Newswise — Witchweed, a parasitic weed that can strangle crops, has been nearly extinguished in the United States. But in Africa and Asia, it still grows rampantly, posing a threat to crops and forests. One estimate places agricultural losses due to a single variety of witchweed at $1 billion per year.

A published symposium in the journal Weed Science discusses several species of parasitic weeds, including witchweeds, broomrapes, dodders, and mistletoes, and the control measures being taken against them. The crops most affected by these weeds include corn, rice, sorghum, millets, and sugar cane.

Although parasitic weeds are problematic worldwide, eastern and southern countries of Africa are seeing major infestations of witchweed affecting crops. The same variety of this plant has been seen in the United States. In India, sorghum and sugar cane crops are being damaged by witchweed, although the impact is not as widespread.

Witchweed species depend on a host plant for their nutrition. They also reduce the process of photosynthesis in the host. Sorghum infested with witchweed may experience a 62 percent reduction in its photosynthetic ability. Plants show symptoms of drought stress—wilting and increased root development—when attacked by parasitic weeds.

In the United States, complicated control methods have helped bring these weeds to heel. These include the use of ethylene gas, methyl bromide, herbicides, and intensive quarantine and monitoring procedures. Partially resistant varieties of corn, rice, and sorghum have been developed, although they are not yet widely available. However, none of these methods can be easily transferred to African fields.

Partial control of these parasitic weeds has been achieved in some locations through cultural practices. The use of green manure—growing a cover crop then turning it under when green to add nutrients to the soil—has successfully suppressed these parasitic weeds. In Tanzania, legume crops turned into green manure have allowed rice fields to thrive.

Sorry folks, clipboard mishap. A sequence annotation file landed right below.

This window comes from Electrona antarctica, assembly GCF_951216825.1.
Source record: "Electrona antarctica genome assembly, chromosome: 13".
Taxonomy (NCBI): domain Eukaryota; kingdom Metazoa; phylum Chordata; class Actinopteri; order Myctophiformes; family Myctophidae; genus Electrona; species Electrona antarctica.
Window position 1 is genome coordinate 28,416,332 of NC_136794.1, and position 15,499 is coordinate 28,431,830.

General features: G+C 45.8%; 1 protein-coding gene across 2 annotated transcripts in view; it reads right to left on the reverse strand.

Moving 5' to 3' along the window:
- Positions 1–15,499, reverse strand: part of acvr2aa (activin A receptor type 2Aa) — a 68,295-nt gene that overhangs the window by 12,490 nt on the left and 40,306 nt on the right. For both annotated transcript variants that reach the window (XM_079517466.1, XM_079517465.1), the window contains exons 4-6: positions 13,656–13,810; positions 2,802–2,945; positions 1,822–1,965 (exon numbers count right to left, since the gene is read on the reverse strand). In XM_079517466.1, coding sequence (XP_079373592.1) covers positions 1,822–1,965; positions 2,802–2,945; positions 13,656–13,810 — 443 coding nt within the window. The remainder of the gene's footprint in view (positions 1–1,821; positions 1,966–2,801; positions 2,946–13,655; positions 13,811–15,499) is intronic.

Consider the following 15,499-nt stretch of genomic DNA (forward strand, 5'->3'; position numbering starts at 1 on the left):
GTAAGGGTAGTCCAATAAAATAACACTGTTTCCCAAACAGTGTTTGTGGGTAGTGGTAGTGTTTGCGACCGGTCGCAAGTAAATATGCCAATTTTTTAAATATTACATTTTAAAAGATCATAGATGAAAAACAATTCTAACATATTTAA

Despite significant efforts over many years, parasitic weeds have not been reduced on a large scale. Most successful efforts at eradication have taken place on a local level. Current research is now trending toward genetically resistant crops. In Africa, increasing soil fertility, and particularly nitrogen for cereal crops, will build resistance to these weeds. Continued research and efforts are needed to maintain the world’s food and timber supplies.

Full text of the article, “Parasitic Weeds: A World Challenge,” Weed Science, Vol. 60, No. 2, March-April 2012, is available at


About Weed ScienceWeed Science is a journal of the Weed Science Society of America, a non-profit professional society that promotes research, education, and extension outreach activities related to weeds; provides science-based information to the public and policy makers; and fosters awareness of weeds and their impacts on managed and natural ecosystems. For more information, visit .

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